Arctic Science Journeys
Radio Script

photo of larvacean
The larvacean Oikopleura labradoriensis produces a fragile mucus "house" to help it filter small particles from the water. (Photo courtesy of Per Flood.) Click on photo to see larger image.

Jello Plankton

INTRO: Many of the more familiar creatures that live in the Arctic—animals like seals, bears, and birds—are made of fur, feathers and bone. But one species living in the frigid waters beneath the Arctic ice pack is made of a substance similar to Jello. For scientists who study this unusual animal, just catching them is often the hard part. Doug Schneider has more, in this week's Arctic Science Journeys Radio.

STORY: Russ Hopcroft is a marine scientist at the University of Alaska Fairbanks School of Fisheries and Ocean Sciences. He recently joined with some 50 researchers in a monthlong exploration of the Arctic Ocean above Canada and Alaska.

Few scientists have ever ventured into this largely unstudied region. This trip was possible only because researchers used a large ice-breaking ship to crunch their way deep into the ice pack. They went to learn as much as possible about how the high Arctic ecosystem works. For Russ Hopcroft, that meant studying the creatures that live beneath the ice.

HOPCROFT: "My area of expertise starts where the ice stops. I'm a zooplankton ecologist."

Zooplankton are tiny, shrimp-like crustaceans. They eat algae and other marine plants, and are themselves prey to fish, whales and other large predators. There are many species of zoolankton. But to Hopcroft, none are more interesting than those made of gelatin.

HOPCROFT: "My interest up there is in looking at the more fragile gelatinous zooplankton that haven't been studied well in the Arctic. Most of the crustaceans have a consistency like that of an insect or an animal. They have an internal or external skeleton. Gelatinous zooplankton are those animals that have tissues that are much more watery. A jellyfish is a classic example."

photo of larvacean
This is an example of a ctenophore, Bathocyroe fosteri, which is a mesopelagic species. (Photo courtesy of Marsh Youngbluth). Click on photo to see larger image.

Since gelatinous zooplankton lack a hard skeleton, catching them intact is next to impossible. All too often, they're smashed and smeared in nets used to capture them. Hopcroft likens it to pushing Jello through a strainer.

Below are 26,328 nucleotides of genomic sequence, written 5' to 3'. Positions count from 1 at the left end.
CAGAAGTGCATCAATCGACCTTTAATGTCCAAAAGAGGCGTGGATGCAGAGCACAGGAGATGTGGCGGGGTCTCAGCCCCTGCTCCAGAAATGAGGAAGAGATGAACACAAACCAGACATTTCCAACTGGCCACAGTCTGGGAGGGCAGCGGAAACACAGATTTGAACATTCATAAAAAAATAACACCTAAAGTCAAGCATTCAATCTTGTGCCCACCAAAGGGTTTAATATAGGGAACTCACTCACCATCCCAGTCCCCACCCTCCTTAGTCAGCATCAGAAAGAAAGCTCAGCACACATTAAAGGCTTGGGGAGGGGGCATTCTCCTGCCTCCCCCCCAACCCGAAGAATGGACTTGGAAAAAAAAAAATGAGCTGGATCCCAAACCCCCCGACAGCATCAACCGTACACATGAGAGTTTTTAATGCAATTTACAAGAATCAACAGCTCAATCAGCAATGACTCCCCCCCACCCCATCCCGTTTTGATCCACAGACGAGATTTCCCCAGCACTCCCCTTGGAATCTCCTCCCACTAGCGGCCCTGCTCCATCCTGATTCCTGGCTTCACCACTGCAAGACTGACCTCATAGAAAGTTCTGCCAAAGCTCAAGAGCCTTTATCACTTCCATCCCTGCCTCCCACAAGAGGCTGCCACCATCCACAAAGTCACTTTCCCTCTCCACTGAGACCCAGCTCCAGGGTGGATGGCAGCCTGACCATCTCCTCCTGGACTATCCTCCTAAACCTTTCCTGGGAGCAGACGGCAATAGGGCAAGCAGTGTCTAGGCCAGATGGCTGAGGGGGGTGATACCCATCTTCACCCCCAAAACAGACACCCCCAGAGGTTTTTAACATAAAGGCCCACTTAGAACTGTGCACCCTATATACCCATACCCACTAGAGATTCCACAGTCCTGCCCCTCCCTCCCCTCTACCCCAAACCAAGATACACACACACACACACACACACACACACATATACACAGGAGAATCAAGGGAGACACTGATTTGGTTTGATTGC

HOPCROFT: "Because people like to get a lot of material out of a plankton net, a lot of people tow them fairly fast through the water. And what that means is that anything with a soft body gets extruded—just like Jello through a mesh. It also means that animals that don't get extruded end up distorted and messed up and they're not recognizable. It's hard to appreciate how the animal operates when you just have pieces of them."

To avoid obliterating these tender-tissued animals, Hopcroft designed a specialized trap. When connected to a remotely operated vehicle (ROV), the idea is to catch them intact and unharmed.

HOPCROFT: "One of the things we've been working on since the program was funded was taking a basic ROV and outfitting it with the tools required to collect these animals in the mid-water. So we have the ability on this vehicle to go down with a kind of slurp gun or vacuum cleaner and suck up fairly gently these animals. And then we have traps that are a tube with two doors. So we can lower the sampler over the animal and close the doors. Typically the animal doesn't know anything has happened to it until it bumps the sides or the doors."

So why all the fuss over zooplankton? Well, scientists want to know more about just how the under-ice ecosystem works. Plankton form the base of the region's food chain. So ultimately, nearly every species, such as whales, seals and even humans who gather their food from the sea, depend on healthy plankton populations. Learning how the ecosystem works is especially critical now, since there's plenty of signs that the Arctic is changing.

HOPCROFT: "Some predictions for the Arctic are that in 50 years there won't be any permanent ice cover. It will be a seasonal ice cover. Now if that happens, the way the ecosystem operates will change profoundly—in ways that we can't even anticipate because there are so many factors that will come into play. So it's important for us to see how the system operates now, to some degree for posterity, but also for us to be able to look back to see how and why it has changed."

OUTRO: Thanks this week go to the National Oceanic and Atmospheric Administration's Ocean Exploration program. This is Arctic Science Journeys Radio, a production of the Alaska Sea Grant Program at the University of Alaska Fairbanks School of Fisheries and Ocean Sciences. I'm Doug Schneider.

Audio version and related websites

Thanks to the following individual for help preparing this script:

Russell Hopcroft, Assistant Professor
University of Alaska Fairbanks
School of Fisheries and Ocean Sciences
Institute of Marine Science
Fairbanks, AK 99775-7220
Phone (907) 474-7842

Arctic Science Journeys is a radio service highlighting science, culture, and the environment of the circumpolar north. Produced by the Alaska Sea Grant College Program and the University of Alaska Fairbanks.

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Related Web sites

Russ Hopcroft: Faculty Profile

NOAA Ocean Explorer: Canadian Basin Exploration

NOAA Ocean Explorer Home Page

NOAA Ocean Explorer: Spineless Wonders